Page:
Printed music was simply not available; consequently, part of each rehearsal had to be devoted to just memorizing the words of the songs. Until they learned the lyrics those who had no books “mumbled” the tune in their respective parts.
Another complication was that many Welshmen could not sing in English, and no one but the Welsh could sing in that ancient Celtic tongue.
At a time when cultural events were practically non-existent among pioneers who longed for the finer things of life, the choir was received with great appreciation. Its fame grew, as did its numbers, and the result is a choir now known and esteemed all over the world.
More interesting stories about these valiant pioneers can be read in The Call to Zion; The Story of the First Welsh Mormon Immigration.
Here is John Parry.
Saturday, July 10, 2010
With Pioneer Day fast approaching I though it would be fun to post some pioneer stories from our family history...most of our LDS pioneers ancestry comes from Grandma Virginia's lines and Grandma Della's lines. So below are pedigree charts for each of them. As I post stories you can reference the charts to see how they are related to us. I've highlighted the convert ancestors...those who first joined the Church. (If you double click on the charts, then click again to magnify they'll be easier to read!)
Wednesday, July 7, 2010
(I'll add more later...they are scattered over several computers/cameras, etc.)
This is Huckleberry Lodge...in Island Park, about 15 miles outside Yellowstone. It was a great place for a big group...thanks Skidmores for the recommendation...
We have lots of pictures of the many beautiful sights in and around Yellowstone...but here are mainly pictures of the family....
Most everyone went on a float trip one day...Carson was not happy about something!
Kendra took this cute picture of the littlest cousins...Penny and Kody.
Penny really enjoyed a giant marshmello...the first and last she got!
Most of us at Yellowstone...
Kendra and boys at the Grand Canyon of the Yellowstone...it's a long way down!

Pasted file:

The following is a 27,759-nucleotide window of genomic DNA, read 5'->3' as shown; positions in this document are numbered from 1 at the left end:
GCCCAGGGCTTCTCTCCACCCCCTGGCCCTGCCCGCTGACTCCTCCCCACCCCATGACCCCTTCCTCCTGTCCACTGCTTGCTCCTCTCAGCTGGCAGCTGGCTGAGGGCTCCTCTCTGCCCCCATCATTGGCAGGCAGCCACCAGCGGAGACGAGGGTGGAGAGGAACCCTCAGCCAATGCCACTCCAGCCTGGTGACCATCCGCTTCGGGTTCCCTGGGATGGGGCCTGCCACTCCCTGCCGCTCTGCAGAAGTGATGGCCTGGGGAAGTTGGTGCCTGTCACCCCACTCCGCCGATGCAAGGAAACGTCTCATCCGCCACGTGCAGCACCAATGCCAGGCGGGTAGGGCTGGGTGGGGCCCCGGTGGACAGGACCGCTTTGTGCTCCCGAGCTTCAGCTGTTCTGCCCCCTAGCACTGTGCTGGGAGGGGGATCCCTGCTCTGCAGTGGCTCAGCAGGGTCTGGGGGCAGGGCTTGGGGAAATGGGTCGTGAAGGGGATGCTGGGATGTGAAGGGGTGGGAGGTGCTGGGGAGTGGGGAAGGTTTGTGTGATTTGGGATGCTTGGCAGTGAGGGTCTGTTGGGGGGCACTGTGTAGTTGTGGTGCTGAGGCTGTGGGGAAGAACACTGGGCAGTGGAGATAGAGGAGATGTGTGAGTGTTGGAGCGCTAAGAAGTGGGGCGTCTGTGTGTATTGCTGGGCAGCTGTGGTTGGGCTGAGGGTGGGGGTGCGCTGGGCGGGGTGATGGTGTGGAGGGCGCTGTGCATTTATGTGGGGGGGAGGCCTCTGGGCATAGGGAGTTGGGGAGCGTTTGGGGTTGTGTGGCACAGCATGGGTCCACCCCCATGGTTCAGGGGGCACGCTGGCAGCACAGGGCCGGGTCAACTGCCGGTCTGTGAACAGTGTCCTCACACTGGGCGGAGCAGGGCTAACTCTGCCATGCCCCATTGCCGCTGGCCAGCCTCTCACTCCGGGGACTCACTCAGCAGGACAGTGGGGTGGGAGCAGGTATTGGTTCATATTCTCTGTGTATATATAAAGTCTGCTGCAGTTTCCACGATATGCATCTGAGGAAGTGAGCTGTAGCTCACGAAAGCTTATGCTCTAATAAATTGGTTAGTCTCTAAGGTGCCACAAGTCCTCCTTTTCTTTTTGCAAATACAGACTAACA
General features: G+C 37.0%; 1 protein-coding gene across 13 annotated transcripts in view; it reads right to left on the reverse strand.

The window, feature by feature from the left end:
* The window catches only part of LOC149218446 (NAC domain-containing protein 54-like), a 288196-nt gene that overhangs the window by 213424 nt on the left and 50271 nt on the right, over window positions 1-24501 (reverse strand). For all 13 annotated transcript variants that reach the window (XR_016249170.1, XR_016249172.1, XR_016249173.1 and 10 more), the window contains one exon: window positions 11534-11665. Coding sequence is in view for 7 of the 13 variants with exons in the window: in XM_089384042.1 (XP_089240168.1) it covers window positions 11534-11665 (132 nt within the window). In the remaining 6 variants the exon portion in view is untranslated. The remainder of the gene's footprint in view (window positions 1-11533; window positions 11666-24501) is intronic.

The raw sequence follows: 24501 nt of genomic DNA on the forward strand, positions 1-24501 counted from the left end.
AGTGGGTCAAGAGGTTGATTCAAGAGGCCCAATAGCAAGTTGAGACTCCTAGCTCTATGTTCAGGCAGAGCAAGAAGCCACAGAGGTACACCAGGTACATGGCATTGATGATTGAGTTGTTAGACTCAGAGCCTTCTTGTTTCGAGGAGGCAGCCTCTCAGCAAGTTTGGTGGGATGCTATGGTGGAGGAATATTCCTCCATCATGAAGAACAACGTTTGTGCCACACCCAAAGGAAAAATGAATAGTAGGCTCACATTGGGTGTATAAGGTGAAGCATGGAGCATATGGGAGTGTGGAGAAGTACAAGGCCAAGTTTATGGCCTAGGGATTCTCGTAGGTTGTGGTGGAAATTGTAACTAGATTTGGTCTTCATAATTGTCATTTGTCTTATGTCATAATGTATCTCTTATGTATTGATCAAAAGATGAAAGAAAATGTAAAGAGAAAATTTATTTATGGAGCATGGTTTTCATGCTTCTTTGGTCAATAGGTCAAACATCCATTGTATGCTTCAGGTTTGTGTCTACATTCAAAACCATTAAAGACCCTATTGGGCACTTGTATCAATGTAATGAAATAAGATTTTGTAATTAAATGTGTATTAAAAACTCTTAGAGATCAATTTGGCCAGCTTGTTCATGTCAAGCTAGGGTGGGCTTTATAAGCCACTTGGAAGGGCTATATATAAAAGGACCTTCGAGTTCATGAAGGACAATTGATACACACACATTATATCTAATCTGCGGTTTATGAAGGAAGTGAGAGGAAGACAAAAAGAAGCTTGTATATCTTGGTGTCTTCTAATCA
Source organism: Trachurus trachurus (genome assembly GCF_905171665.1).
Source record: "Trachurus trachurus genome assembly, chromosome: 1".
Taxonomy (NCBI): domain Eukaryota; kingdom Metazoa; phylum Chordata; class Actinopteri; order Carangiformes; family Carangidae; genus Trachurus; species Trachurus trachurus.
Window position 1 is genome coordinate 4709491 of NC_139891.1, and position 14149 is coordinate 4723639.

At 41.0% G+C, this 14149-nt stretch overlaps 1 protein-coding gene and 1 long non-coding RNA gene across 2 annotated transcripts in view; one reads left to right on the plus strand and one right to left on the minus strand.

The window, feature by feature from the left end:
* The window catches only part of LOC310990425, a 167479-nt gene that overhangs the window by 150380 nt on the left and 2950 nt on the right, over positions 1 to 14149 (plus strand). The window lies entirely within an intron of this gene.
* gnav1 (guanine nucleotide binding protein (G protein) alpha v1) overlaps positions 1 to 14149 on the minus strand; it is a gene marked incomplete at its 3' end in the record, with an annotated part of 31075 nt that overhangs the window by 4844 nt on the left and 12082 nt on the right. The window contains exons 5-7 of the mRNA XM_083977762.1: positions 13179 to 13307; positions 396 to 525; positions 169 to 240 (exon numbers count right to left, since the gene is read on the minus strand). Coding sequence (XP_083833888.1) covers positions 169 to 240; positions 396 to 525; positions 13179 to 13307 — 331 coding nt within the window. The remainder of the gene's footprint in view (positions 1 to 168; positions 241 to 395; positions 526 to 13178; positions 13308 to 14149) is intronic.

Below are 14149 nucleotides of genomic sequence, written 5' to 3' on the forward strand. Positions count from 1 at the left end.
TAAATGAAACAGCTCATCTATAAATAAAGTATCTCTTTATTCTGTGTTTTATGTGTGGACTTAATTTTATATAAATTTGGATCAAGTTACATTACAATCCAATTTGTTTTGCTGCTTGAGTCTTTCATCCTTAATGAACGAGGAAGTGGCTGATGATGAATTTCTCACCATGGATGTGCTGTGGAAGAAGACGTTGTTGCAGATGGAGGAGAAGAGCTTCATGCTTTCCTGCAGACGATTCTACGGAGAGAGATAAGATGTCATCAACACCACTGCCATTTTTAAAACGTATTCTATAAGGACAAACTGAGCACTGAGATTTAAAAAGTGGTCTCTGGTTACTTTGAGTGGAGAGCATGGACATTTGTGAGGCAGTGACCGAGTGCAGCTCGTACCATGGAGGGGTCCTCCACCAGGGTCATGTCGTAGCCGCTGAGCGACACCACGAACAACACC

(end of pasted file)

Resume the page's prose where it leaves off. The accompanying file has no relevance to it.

Eating lunch at Old Faithful...
Kaity sporting Dad's hat...
Brady, Carson, Lindi and Sadie becoming "Junior Rangers"...the Ranger made a bigger deal of it than we had anticipated...Carson was totally embarrassed to be the center of so much attention!
Monday, July 5, 2010
Sunday, July 4, 2010
Better than Bush's Baked Beans
4 or 5 small cans baked beans (or 2 large ones)...any brand is OK...they had Bush's at Costco in an 8 pack...
Open beans and drain in a colandar to get rid of most of the juice.
Put in a saucepan and add:
(I really don't measure this...just sort of glug it in)
1/2-3/4 C brown sugar
3/4 C catsup
1/4 C regular mustard
1/4 C dried onions
1 t cloves
Stir together; simmer a bit and you're good to go...or put them in a cassarole, cover and bake at 300 for an hour or so...they get a little drier.
***We used to make baked bean sandwiches...just leftover cold beans and catsup on white bread...yummmm!
Saturday, July 3, 2010
Kendra's Salsa-ish Stuff (plus if you add the chicken you can call it dinner)
1 can corn, rinsed and drained
1 can black beans, rinsed and drained
green onions, chopped
2 tomatoes, diced
2 avocados diced (if you think you'll have leftovers that you want to save, serve the avocado on the side)
cilantro (or basil if Kaity's here)
1 pkg italian salad dressing mix
(plus 1/4 C vinegar & 1/3 C water)
Then Kendra has another recipe from Sara for Chicken Salad with basil and rotisserie chicken and white beans...and I can never decide which one I want most...so I just throw some rotisserie chicken in the salsa stuff and maybe some canneloni beans with or instead of the black beans and serve it with warmed corn tortillas and maybe cheese and sour cream...see where indecision leads!!!! But it's all good!